What disturbs me more however, is the ridiculously irresponsible parents Hazel has - her mother literally places her life in the hands of another teenager to go on an adventure in a place, an entirely different continent where they don't even speak the language there - no sane parents would do that, nope. Not with the daughter constantly needing oxygen supply and dying at the same time. Not with the boyfriend dying, too. And where were Augustus' parents? Seriously. He lit up like a Christmas tree, remember? Don't tell me they aren't informed of it and even so! His cancer is terminal. He really was dying! How did the hospital decide on letting these two teenagers go on their own? Are the doctors out of their minds?

And of course, how their cancer is only used when it's convenient to the flow of the plot - in the beginning of the story, the pages reeked with cancer and inevitable death but as the story progresses nothing much about cancer was brought into the narration. Heck, the cancer didn't even make an appearance during their sexual intercourse when it was narrated earlier (or later, can't remember) that Hazel couldn't even make it up a staircase without losing her breaths - I mean, think about it. That's a pretty dick move out of many by John Green if you ask me.

There are many other things that I would love to rant on - the overly dramatic and severely rushed nature of Hazel and Augustus' relationship (they took one month and it's certified true love), medical realism being disregarded throughout the story (you can't have cancer and be a teenager and go on an adventure with a boyfriend who is also dying of cancer without an accompanying nurse, no!), and the on-and-off continuity of their medical complications (you're 16 and you can't even function without an oxygen tank and you had sex without breaking a sweat, right?) but I really have to re-work my research proposal so I'll stop now. Man.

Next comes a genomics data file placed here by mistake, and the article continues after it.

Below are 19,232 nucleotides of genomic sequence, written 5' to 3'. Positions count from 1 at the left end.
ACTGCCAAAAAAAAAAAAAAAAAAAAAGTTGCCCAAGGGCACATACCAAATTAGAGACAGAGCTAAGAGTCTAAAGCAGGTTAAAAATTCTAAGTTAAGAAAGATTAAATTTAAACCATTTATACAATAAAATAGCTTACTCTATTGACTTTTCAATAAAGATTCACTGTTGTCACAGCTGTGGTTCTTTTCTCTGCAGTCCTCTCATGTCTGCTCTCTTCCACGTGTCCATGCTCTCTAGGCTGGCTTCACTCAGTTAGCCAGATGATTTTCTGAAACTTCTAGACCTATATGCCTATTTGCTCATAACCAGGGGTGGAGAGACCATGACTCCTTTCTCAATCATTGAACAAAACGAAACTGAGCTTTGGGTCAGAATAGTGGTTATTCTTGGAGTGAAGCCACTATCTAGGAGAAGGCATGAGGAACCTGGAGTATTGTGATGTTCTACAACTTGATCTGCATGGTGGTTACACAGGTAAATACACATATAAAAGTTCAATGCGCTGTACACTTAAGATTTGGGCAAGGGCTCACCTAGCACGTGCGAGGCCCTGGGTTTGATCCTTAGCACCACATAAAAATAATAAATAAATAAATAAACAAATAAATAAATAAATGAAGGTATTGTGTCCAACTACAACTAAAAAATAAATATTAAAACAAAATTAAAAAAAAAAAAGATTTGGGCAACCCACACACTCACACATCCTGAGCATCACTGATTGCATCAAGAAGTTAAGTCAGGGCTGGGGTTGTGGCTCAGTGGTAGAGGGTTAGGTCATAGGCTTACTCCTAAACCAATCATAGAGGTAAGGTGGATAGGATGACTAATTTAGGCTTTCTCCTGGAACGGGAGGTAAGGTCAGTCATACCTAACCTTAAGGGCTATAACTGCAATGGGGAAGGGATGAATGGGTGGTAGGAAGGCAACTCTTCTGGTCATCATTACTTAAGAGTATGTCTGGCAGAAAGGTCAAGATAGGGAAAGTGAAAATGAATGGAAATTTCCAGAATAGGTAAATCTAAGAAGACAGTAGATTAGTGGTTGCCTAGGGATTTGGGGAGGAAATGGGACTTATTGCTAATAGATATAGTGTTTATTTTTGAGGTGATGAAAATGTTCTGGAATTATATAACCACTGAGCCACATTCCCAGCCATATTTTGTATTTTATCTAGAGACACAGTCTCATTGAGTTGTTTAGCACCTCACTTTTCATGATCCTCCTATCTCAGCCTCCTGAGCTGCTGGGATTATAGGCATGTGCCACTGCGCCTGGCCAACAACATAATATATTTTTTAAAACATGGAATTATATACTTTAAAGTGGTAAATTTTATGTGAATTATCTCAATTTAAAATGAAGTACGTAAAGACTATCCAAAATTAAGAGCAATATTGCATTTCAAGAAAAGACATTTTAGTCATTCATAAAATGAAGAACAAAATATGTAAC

I know some John Green fangirls are gonna tell me I'm wrong and that if the book is bad, why is it so successful? Easy, it has the same formula as Twilight - a teenage girl who doesn't see herself as hot but lives in a world where everyone likes her and thinks she is hot, a teenage boy who happens to be the hottest thing in the universe of the story falls in love with the said teenage girl and no conflict exists between the characters except ones that are convenient to the storyline - very safe formula, very easy to pull, thus the success. Also, personally and very judgmentally, I think it's immensely popular among younger readers for the pompous, grandiose quotes that make them feel intelligent, or deep or maybe even philosophical (See: ...love is just a shout out into the void, and that oblivion is inevitable and that we’re all doomed and that there will come a day when all our labor is returned to dust, and I know the sun will swallow the only earth we’ll ever have.) But really, if we're talking themes and symbolism or maybe prose and motifs; they exist in very, very basic forms in the book. Which is why it's a painfully frustrating read, for me. At times it even felt hypocritical and disrespectful (cancer jokes, kissing in freaking Anne Frank's attic and getting an applause - I'm not even joking).

So yeah, no more titles from this man. And you, if you're one of those people who think TFIOS is somewhere near excellent or great, I will have some problems with you if you're to offer me some book recommendations. So we'll just leave it here. We'll stay reader and blogger. It's safer that way. Heh.

Stay safe. Stay inspired. Later.